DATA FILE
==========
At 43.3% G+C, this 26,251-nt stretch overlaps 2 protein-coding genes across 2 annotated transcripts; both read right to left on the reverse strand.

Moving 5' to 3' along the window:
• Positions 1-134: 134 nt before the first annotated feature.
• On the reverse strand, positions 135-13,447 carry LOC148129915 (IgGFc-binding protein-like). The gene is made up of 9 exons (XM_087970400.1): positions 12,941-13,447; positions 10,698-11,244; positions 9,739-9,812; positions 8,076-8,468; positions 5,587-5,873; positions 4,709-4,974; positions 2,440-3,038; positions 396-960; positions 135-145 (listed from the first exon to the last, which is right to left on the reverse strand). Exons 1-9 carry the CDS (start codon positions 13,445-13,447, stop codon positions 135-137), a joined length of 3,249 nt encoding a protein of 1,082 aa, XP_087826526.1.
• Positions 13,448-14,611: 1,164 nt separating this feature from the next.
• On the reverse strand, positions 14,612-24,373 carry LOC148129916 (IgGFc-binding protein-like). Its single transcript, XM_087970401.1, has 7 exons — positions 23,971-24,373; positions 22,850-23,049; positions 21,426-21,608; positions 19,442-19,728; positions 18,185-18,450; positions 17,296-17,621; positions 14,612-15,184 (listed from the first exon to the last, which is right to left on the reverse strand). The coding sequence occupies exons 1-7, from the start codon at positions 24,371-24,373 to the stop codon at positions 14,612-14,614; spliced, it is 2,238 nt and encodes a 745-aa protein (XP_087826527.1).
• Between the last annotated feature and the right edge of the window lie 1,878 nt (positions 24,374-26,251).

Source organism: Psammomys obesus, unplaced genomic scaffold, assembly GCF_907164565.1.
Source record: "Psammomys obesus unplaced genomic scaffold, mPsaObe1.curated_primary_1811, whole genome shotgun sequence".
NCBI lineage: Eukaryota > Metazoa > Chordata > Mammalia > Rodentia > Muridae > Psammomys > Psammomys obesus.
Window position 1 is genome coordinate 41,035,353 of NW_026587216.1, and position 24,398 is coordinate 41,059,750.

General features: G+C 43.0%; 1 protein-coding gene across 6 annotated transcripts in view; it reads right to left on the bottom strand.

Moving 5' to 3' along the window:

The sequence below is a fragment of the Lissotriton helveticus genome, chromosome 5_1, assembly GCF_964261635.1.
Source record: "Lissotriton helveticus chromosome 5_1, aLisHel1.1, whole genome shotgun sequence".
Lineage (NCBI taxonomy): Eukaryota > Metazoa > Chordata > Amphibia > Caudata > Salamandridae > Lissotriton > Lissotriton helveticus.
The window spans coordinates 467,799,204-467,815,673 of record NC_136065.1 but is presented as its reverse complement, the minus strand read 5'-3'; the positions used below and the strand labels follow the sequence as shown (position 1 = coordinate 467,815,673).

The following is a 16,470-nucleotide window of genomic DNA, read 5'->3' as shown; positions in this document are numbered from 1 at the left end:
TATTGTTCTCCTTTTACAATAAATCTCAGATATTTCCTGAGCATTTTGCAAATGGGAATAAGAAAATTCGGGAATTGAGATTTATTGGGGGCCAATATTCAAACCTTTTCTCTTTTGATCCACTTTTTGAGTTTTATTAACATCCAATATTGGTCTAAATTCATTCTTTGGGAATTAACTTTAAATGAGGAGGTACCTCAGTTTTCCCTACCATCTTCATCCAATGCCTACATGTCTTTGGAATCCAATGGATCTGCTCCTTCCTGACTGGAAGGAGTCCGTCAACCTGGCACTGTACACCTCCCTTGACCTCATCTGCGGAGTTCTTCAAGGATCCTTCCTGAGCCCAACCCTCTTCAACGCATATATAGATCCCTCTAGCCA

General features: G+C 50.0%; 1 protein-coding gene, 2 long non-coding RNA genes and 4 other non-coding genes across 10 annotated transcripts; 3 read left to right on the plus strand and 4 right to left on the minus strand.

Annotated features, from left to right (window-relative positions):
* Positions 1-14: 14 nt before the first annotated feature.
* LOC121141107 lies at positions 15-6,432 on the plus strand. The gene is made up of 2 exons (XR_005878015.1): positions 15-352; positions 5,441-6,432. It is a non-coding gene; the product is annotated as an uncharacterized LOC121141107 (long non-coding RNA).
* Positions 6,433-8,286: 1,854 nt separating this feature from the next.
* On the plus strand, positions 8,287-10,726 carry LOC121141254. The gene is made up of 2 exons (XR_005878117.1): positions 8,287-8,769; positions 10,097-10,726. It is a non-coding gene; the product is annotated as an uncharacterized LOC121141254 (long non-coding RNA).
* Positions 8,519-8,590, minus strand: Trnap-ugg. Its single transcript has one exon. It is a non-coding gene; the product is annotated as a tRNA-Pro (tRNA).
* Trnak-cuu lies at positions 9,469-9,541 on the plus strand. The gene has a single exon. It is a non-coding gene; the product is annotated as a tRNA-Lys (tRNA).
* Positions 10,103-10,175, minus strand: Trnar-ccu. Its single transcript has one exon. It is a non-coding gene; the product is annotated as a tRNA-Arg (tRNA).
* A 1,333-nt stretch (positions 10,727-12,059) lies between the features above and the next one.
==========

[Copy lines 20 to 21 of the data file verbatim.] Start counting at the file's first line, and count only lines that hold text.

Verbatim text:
General features: G+C 50.0%; 1 protein-coding gene, 2 long non-coding RNA genes and 4 other non-coding genes across 10 annotated transcripts; 3 read left to right on the plus strand and 4 right to left on the minus strand.

Annotated features, from left to right (window-relative positions):